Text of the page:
The total solar eclipse on Aug. 11 will be visible in whole or in part to about 2 billion of the earth's residents. Medical experts are worried that millions might damage or destroy their vision by looking at the sun in the seconds before or after totality.

The nations that the arc of eclipse will pass over are arguing about what precautions people should take. In France, millions of pairs of cardboard-and-film sunglasses have been distributed. The British government, however, is warning people that glasses are inadequate unless the lens is Mylar and each pair is carefully guarded against scratching. Health officials in London are urging people to watch the eclipse on television -- a warning likely to be widely ignored in England's southwest corner, where the path of totality first passes over land.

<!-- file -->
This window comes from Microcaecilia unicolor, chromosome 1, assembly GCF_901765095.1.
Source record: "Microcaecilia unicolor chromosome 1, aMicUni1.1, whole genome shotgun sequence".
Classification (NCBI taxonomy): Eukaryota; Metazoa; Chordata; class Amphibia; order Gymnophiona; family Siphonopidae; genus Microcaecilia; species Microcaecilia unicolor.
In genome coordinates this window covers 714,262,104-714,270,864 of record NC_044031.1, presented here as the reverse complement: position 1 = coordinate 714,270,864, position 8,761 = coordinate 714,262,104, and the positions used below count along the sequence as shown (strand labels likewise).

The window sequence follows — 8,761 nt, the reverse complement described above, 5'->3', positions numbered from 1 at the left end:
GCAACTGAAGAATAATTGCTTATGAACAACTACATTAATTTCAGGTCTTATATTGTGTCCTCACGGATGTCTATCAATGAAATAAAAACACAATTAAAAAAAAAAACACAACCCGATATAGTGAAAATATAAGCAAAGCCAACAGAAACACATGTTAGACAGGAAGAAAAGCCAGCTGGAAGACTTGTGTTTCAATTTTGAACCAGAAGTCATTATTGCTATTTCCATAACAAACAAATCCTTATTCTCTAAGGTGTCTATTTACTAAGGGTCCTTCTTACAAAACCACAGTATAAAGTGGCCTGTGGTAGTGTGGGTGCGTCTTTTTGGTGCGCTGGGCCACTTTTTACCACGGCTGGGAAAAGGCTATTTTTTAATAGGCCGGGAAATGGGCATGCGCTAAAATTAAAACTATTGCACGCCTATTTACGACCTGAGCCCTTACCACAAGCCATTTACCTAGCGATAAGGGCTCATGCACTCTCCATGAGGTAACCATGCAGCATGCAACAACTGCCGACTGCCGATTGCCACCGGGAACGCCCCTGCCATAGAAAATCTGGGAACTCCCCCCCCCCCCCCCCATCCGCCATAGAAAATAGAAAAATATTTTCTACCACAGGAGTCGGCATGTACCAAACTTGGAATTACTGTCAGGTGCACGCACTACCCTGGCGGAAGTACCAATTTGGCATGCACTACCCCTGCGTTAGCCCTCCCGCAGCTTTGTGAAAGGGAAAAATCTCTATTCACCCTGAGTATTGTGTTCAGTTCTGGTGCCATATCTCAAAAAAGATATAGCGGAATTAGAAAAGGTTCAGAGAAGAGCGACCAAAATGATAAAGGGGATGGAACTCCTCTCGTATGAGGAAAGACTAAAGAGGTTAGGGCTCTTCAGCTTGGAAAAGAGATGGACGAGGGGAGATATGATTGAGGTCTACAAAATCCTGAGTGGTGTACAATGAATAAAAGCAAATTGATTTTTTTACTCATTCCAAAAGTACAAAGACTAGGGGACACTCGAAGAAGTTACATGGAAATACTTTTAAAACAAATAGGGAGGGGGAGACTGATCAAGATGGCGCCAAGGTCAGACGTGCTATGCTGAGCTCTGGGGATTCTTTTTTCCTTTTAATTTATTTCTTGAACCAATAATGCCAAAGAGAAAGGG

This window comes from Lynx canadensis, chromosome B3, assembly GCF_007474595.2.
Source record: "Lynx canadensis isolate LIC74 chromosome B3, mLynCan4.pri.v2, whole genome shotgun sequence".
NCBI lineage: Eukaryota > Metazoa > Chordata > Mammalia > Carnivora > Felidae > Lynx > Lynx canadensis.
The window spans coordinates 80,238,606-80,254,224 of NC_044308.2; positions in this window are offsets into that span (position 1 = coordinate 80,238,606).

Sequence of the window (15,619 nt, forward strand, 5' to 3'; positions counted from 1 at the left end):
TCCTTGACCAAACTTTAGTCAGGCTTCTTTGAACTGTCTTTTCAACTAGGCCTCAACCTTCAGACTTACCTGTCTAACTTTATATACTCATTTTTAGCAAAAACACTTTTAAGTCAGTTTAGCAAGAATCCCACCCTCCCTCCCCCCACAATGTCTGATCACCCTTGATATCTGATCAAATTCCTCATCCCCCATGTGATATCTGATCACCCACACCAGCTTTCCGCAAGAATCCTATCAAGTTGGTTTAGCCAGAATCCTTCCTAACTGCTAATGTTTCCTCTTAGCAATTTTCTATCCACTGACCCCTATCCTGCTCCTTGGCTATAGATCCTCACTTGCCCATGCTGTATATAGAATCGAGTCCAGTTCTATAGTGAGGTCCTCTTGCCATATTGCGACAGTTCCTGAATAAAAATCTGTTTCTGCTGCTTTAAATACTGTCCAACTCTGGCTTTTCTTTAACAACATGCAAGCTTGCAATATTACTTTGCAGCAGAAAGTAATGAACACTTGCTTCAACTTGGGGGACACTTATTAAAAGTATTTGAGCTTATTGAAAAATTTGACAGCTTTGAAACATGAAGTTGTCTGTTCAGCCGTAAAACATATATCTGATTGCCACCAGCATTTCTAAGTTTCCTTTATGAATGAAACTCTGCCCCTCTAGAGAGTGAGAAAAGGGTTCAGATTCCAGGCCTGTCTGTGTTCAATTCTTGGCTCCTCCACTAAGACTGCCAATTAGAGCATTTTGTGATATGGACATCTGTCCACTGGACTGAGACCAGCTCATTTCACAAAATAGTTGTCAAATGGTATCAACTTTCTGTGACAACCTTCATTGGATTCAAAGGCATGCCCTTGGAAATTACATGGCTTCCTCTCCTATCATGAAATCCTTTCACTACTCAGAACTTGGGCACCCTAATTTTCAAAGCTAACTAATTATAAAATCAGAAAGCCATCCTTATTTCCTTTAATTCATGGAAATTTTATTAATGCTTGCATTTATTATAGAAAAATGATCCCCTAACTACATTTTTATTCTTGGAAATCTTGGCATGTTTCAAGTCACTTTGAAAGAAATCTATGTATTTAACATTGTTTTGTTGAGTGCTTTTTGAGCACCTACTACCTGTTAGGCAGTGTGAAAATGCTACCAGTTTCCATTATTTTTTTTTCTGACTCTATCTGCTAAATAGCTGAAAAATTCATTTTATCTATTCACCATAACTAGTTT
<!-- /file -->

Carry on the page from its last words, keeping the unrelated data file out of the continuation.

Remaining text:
Ophthalmological associations across Europe and Asia have been passing out postcards with a pinhole in the center, urging people to turn their backs to the sun and project the image of the eclipse onto white paper.

There are also fears that billions of farm animals, grazing at midday, will gaze curiously at the dark spot in the sky and will suffer for it when the sun emerges from the lunar shadow.